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He’s not the first SEC DG to be suspended — Adeosun explains Gwarzo controversy
Kemi Adeosun, Minister of Finance, says the suspension of Mounir Gwarzo, former Director-General of the Securities and Exchange Commission (SEC), has nothing to do with the ongoing forensic probe of Oando Plc as alleged.
Speaking while appearing before a House of Representatives’ investigative panel set up to examine the circumstances of Gwarzo’s removal, Adeosun said Gwarzo was not the first SEC DG to be suspended, adding that the action was to restore the confidence of investors in the Nigerian stock market.
Gwarzo had alleged that his suspension was due to his refusal to yield to Adeosun’s directives that he should drop the forensic audit of Oando plc, but Adeosun said this is not the case.
“Oando is a completely separate situation to (the suspension of) Mounir Gwarzo. Totally and completely separate,” Adeosun said.
“The allegation that I gave an instruction that the forensic audit should stop is laughable and I’m sure you saw the SEC team laughing because they know that that work is ongoing [on that] even as we speak. So it is not true. It is mischievous to even suggest that that was the case.”
Adeosun maintained that Gwarzo was suspended because there were evidences to prove that he serially violated public service rules.
For instance, she said Gwarzo is a director and a shareholder in two private companies, contrary to the rules of public service prohibiting such.
“On the 27th of October, 2017, we received a bundle of documents delivered to our whistle-blowing unit, making allegations, not only against Mr Gwarzo, but also against two other officers of the SEC,” Adeosun narrated to the legislators.
“On that basis I asked the head of the whistle-blower unit to investigate. We did not immediately suspended Mr Gwarzo because every allegation must be subject to some scrutiny.
“Due to the seniority of Mr Gwarzo and the potential impact of the matter, I asked them to go straight to level two (of investigation), which is: ‘you either prove the case or we throw this out’.
“They came back with evidence that suggested that there was a very real need to issue a query to Mr Gwarzo, which is the procedure. Mr Gwarzo was then queried, he responded.
“Unfortunately, his responses contradicted the evidence that we had at hand. For example, Mr Gwarzo claimed that he had resigned from the company, but the evidence we had from CAC (Corporate Affairs Commission) showed him to still be a director and shareholder.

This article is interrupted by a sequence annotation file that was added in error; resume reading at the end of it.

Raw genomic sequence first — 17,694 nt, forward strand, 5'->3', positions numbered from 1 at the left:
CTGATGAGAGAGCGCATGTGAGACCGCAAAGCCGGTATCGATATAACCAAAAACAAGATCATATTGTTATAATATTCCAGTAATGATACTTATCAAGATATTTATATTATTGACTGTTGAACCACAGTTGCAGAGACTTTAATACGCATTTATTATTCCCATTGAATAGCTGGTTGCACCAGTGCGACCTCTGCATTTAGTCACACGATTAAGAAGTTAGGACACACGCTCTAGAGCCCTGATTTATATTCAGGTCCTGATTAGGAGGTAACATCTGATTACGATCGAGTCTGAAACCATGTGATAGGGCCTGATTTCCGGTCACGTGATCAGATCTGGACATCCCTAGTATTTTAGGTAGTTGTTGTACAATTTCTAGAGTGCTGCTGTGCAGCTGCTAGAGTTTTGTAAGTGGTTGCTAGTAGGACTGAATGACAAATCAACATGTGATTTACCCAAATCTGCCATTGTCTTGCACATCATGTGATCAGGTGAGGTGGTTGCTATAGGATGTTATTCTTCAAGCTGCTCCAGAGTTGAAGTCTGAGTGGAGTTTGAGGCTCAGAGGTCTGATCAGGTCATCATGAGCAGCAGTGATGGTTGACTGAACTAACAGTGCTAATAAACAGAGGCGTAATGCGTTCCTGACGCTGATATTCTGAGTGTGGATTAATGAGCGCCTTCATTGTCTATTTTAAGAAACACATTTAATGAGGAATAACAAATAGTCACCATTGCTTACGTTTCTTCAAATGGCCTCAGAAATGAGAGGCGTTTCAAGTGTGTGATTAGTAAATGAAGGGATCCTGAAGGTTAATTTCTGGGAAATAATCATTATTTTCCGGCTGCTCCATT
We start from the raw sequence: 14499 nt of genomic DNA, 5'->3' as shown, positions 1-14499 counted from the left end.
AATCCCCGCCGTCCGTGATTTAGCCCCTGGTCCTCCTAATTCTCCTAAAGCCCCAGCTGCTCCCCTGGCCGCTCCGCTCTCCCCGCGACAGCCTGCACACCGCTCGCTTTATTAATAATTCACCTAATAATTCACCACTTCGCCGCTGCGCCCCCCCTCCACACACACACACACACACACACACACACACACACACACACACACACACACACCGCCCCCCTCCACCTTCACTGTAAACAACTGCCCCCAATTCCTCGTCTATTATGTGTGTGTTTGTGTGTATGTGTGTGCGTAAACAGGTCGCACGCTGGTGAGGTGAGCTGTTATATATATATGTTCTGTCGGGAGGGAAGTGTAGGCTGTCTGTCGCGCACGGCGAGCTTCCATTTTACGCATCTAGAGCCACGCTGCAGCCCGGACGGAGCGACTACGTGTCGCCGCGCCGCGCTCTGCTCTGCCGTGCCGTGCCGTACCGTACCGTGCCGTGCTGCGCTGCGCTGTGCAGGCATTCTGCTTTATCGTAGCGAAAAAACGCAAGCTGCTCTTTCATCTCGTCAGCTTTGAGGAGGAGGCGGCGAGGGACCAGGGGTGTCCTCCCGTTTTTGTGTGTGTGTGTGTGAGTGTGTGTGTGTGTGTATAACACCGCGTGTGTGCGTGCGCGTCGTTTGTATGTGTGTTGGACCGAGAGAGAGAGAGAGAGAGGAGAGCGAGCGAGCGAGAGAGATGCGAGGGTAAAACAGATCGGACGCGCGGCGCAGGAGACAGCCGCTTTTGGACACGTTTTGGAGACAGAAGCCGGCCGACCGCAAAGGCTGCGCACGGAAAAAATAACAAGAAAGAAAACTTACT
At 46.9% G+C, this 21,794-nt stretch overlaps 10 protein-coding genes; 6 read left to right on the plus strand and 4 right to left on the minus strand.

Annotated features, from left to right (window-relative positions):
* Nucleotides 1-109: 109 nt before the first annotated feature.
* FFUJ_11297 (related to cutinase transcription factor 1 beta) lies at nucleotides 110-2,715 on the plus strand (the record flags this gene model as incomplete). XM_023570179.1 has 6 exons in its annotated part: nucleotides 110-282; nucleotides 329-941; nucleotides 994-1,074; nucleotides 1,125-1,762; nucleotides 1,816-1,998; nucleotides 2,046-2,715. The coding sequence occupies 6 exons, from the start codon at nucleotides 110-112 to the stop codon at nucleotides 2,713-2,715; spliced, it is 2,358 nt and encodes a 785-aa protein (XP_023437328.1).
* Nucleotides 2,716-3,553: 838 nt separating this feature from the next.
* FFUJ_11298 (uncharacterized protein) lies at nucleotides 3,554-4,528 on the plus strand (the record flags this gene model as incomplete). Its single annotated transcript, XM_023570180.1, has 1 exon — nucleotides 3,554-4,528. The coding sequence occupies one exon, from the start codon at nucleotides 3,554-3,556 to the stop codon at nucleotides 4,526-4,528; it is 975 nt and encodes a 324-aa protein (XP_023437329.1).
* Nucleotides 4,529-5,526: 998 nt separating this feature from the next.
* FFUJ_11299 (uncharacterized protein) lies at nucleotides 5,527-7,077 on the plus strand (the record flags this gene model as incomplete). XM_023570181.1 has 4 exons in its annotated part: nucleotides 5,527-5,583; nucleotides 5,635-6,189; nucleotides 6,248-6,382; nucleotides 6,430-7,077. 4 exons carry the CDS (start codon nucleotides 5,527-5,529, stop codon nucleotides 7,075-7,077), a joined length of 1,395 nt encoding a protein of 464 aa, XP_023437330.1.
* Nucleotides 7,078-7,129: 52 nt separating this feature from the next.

“So, on that basis, we felt there was a need to do more work. I sent the team back again, and this explains the delay between his response and his eventual suspension. He attested that he had resigned in 2012, meanwhile CAC was still showing him to be both a director and shareholder, so we needed to get other evidence.
“So we then went to bank records and we found that Mr Mounir remained a signatory to that account. And we obtained evidence of banking transactions where he signed as a director. That, then, for me, became conclusive evidence that the position he had maintained in his memo was incorrect, or at least, unreliable.
“And on that basis, we had an internal meeting where we looked at all the evidence. At the same time, we were receiving information from the staff of SEC that documents were being removed, and we knew that we needed to do a thorough investigation, of course that investigation could not be done with Mr Mounir still at the helm of affairs in SEC, and that was when we took the decision to suspend Mr Mounir.”
Adeosun said that after the suspension, she set up an administrative panel of inquiry to further look into Gwarzo’s case, and that the panel had submitted a detailed report that she would transmit to the President for further action.
“Mr Mounir is not removed, he has been suspended, and he is not the first DG of SEC to be suspended. In the absence of a board, the minister does have powers to suspend,” she said.
Also, there had been allegations that Gwarzo, who was a commissioner in SEC before his appointment as DG, paid himself a severance package of N104 million before assuming his new appointment even when the commission’s Director of legal advised him against it.
“On the issue of the severance pay that he collected, we have investigated it. He made some positions that a similar thing was done in the Central Bank; we have gone to Central Bank, that was not the case,” Adeosun said.
“As far as we are concerned, the over-ruling of the recommendation of the Director, Legal, was improper. And if there was any contention, it should have been referred to the ministry to adjudicate. You cannot judge in your own case and then pay yourself. It’s never done. And there is no history of somebody collecting N104 million one day, and resuming on another desk, in the same organisation the next day.”
However, Gwarzo insisted that the Minister has no power to suspend him. He also stated that it was not his job to ensure that the CAC updates its database to reflect the fact that he had resigned as a director of the said companies as far back as 2012.
On the issue of his severance package, he maintained that he was statutorily entitled to it, having spent the required number of years as a permanent commissioner in SEC.
Gwarzo said that according to the regulation, any permanent commissioner who spends up to two years in office is entitled to a severance package. He noted that he was appointed Permanent Commissioner in January 2013, and spent over two years before his appointment as DG in May 2015, hence the legality of the severance package.
The hearing was adjourned to a later date for continuation.